Throwback: Tuesday: Owen and the Sauchie Case

William Roll had an opportunity to speak with Dr. A. R. G. Owen, a recent researcher to the Poltergeist phenomena in 1964. While on vacation from Cambridge, Owen investigated a case in Sauchie Scotland. A somewhat famous case to this day, Owen had the opportunity to interview multiple witnesses over a period of 10 days.  The events took place during 1960, and focused around one Virginia Campbell and started with a series of “thunking” noises that would only stop when Virginia went to sleep.

spookycastleAccording to first-person accounts, the minister of Sauchie witnessed several disturbing phenomena. First, Rev. Lund investigated the knocking, which came from all manner of places, and could find no explanation for their occurrence. More shockingly, Lund witnessed a large linen chest levitate approximately 18 inches off the floor, move towards the bedroom and then replace itself in its original position! As if this were not enough to make the average American think of the movie the Exorcist, Lund witnessed Virgina’s pillow rotate 60 degrees with her head on it. Her hands were away from the pillow at the time.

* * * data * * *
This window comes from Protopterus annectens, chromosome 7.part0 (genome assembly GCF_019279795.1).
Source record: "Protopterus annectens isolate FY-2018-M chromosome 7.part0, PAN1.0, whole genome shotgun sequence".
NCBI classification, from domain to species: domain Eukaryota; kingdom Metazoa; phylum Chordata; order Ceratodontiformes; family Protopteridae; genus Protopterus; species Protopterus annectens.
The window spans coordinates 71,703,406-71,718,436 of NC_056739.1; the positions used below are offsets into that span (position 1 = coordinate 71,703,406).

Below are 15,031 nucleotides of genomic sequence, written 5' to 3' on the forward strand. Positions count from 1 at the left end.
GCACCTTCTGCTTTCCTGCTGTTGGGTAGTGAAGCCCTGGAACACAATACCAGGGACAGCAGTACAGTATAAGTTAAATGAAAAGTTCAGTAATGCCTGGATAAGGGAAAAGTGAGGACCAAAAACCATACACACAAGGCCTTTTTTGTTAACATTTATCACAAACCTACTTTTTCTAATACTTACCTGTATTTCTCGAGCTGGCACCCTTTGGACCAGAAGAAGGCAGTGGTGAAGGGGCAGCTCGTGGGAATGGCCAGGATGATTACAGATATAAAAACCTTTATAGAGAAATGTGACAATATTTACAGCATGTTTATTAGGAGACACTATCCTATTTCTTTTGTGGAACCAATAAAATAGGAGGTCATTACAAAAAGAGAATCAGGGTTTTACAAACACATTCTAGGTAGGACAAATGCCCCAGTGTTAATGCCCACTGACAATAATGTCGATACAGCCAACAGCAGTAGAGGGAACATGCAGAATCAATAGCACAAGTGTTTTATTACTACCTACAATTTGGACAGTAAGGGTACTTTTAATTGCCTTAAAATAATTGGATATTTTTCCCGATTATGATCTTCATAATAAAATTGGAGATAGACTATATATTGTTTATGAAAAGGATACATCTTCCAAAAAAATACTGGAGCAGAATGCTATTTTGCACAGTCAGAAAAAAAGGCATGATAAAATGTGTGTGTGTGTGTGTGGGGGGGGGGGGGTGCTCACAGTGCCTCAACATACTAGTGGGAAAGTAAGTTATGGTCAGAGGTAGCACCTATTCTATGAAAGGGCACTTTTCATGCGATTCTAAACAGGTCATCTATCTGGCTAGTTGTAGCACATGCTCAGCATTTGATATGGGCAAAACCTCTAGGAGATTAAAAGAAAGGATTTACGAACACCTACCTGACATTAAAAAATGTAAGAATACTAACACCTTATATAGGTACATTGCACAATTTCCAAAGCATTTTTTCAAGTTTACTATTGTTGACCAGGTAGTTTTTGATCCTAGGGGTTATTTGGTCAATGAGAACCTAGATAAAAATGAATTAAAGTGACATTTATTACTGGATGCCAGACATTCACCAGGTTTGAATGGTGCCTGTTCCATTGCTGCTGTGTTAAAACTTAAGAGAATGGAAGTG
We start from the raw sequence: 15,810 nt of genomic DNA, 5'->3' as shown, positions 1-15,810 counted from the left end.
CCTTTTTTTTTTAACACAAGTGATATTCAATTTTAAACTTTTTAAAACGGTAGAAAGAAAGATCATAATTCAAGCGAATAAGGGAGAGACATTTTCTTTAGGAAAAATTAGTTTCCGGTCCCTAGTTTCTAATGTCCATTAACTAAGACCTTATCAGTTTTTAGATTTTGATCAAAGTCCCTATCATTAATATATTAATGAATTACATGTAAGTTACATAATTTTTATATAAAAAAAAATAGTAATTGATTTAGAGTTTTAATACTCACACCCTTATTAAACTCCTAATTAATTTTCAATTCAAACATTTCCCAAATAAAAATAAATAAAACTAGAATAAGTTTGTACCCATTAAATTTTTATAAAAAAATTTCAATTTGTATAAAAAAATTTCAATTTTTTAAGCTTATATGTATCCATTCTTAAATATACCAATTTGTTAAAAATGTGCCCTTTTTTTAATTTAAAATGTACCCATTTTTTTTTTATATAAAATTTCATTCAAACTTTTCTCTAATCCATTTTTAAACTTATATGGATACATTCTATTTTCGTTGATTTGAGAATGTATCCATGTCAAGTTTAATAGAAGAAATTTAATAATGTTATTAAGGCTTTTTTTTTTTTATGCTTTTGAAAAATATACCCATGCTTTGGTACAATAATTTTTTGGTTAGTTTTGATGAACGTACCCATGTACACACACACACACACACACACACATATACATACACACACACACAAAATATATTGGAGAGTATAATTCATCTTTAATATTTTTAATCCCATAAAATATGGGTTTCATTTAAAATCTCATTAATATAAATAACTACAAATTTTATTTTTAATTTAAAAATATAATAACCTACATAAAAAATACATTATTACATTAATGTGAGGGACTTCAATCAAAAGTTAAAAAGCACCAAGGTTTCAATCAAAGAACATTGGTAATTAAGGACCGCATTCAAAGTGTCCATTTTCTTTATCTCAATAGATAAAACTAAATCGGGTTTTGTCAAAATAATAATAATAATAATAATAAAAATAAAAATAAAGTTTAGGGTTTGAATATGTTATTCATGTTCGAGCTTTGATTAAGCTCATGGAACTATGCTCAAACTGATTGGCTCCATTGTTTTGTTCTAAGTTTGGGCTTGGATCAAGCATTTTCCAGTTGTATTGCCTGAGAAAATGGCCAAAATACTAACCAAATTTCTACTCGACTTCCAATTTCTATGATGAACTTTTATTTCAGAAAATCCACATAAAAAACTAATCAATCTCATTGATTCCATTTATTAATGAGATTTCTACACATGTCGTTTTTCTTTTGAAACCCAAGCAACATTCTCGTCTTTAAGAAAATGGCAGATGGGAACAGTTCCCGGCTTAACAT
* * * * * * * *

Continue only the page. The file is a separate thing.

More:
The family physician Dr. Nisbet, confirmed Lund’s experiences, witnessing the linen chest open and close several times, as well as move on its own accord. He also saw the pillow under Virgina’s head move and ripple several times. This was confirmed with Dr. Nisbet’s colleague Dr. Logan, who also witnessed the events.

muddyplaygroundIt is also interesting that the activity with Virginia followed her to her school. Her teacher noted her desk opening and closing of its own volition. Her teacher also noted a nearby desk levitate approximately one inch, and her own desk move on its own. Virgina’s teacher noted that in all cases, Virgina was either trying to hold her desk down or in the other cases, was not touching either of the desks that moved or floated.

Take home message: Avoid schools and linen chests.

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Reference

Roll, W. (1972).The poltergeist. New York, Doubleday.

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